2015 closed the book on the Steve Spurrier era at South Carolina. As a Columbia resident and degree holder from the university (I try to keep this a secret), I decided to conduct a review of Mr. Spurrier’s overall body of work in the SEC. We’ll start with some basic housekeeping. While Spurrier retired/resigned/quit halfway through the season, we are going to credit the win over Vanderbilt and the three other conference losses under Shawn Elliott to his account. This was his team after all, even if he couldn’t stand to see them play defense either.

Let’s start by looking at his SEC record. The following table lists the conference record for each SEC team since the 2005 season. Newcomers Missouri and Texas A&M are listed at the bottom.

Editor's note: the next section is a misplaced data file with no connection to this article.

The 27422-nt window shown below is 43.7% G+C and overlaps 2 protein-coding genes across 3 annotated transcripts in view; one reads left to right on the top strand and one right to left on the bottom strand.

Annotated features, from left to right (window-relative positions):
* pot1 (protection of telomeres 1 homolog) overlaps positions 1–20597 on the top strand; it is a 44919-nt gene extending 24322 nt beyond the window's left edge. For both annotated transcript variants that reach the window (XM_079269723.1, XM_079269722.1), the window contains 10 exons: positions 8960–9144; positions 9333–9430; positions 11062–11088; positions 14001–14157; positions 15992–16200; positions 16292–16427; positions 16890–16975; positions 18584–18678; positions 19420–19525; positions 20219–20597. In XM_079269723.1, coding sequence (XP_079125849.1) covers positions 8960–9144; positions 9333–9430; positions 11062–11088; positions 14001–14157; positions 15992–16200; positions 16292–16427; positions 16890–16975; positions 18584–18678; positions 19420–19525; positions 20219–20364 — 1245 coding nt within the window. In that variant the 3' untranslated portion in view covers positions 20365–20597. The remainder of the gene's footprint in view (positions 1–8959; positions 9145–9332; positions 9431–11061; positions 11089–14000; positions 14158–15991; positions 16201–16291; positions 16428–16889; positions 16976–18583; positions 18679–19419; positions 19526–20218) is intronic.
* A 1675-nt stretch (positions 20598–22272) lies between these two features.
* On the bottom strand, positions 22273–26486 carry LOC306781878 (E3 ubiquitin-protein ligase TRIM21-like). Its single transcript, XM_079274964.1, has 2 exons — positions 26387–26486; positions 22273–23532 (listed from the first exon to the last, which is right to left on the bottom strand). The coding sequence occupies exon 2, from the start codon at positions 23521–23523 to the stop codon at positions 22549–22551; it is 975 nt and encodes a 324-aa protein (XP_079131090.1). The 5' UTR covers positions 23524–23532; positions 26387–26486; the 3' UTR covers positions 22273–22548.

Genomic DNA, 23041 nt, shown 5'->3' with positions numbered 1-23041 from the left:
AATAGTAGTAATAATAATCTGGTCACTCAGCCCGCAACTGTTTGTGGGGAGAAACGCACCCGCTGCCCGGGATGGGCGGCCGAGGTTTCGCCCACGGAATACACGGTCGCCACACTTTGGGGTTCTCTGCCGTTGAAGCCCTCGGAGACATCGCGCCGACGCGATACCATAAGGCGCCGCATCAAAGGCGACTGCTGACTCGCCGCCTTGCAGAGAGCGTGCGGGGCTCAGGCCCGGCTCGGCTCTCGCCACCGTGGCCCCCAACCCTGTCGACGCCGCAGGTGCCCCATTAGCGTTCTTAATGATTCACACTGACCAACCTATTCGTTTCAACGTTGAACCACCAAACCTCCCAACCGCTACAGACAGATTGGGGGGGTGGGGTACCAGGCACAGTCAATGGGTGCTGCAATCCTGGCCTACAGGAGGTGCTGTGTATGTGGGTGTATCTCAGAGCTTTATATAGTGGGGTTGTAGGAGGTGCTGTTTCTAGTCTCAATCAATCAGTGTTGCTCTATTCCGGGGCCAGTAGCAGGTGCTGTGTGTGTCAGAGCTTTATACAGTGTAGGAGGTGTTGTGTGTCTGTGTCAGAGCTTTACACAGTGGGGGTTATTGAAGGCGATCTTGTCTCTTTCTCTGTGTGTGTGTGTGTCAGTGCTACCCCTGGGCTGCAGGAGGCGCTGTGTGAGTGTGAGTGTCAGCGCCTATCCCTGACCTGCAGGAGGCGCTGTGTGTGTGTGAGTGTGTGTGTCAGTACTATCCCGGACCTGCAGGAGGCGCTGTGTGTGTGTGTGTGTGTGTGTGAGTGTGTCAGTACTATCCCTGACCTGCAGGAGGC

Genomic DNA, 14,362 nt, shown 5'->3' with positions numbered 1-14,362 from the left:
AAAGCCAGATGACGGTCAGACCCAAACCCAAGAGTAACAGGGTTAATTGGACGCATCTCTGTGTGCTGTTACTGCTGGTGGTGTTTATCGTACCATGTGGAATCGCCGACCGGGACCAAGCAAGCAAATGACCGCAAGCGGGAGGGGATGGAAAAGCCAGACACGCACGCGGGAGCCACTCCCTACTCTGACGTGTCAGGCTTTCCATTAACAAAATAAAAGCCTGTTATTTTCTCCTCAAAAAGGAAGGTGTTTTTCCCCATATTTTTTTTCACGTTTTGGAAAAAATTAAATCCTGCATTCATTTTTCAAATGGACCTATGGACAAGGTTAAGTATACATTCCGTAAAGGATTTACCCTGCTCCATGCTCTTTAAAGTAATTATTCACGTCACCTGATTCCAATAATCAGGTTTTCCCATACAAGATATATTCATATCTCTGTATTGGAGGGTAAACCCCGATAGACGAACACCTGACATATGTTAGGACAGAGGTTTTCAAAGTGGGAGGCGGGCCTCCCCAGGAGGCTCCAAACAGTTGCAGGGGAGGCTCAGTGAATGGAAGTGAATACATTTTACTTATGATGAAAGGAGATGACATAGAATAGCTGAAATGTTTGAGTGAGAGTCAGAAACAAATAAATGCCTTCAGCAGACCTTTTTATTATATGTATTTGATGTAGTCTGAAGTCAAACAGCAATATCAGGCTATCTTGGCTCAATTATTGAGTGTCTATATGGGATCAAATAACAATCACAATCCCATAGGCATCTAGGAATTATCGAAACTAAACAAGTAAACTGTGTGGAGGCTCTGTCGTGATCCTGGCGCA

Among the twelve tribes of the SEC, South Carolina ranks almost exactly in the middle over the last eleven years. They also rank third in the East, significantly behind Florida and Georgia, but also significantly ahead of once (and perhaps future) power Tennessee. One interesting, non-Gamecock related observation: Kentucky should be very ashamed. Their league record is worse than Vanderbilt’s over the past eleven seasons!

Let’s break that record down a little further. How have the Gamecocks performed against every SEC team? The following table lists South Carolina’s record against every SEC team since 2005. The table is sorted alphabetically with SEC East teams appearing first.
A few observations. Based on historical precedent, the Gamecocks performed well against the ‘Big 3’ in the East, compiling a 15-18 record with identical 5-6 marks against each team. That being said, it is easy to see where Spurrier padded has record. The Gamecocks went a combined 17-5 against Kentucky and Vanderbilt, collecting more than a third of his SEC victories (and exactly half of his wins versus the East) against that pair. Finally, outside of a perfect record against the Mississippi schools, the Gamecocks had a horrible track record against SEC West schools. Take away the wins against Ole Miss and Mississippi State, and the Gamecocks are just 5-18 against the West.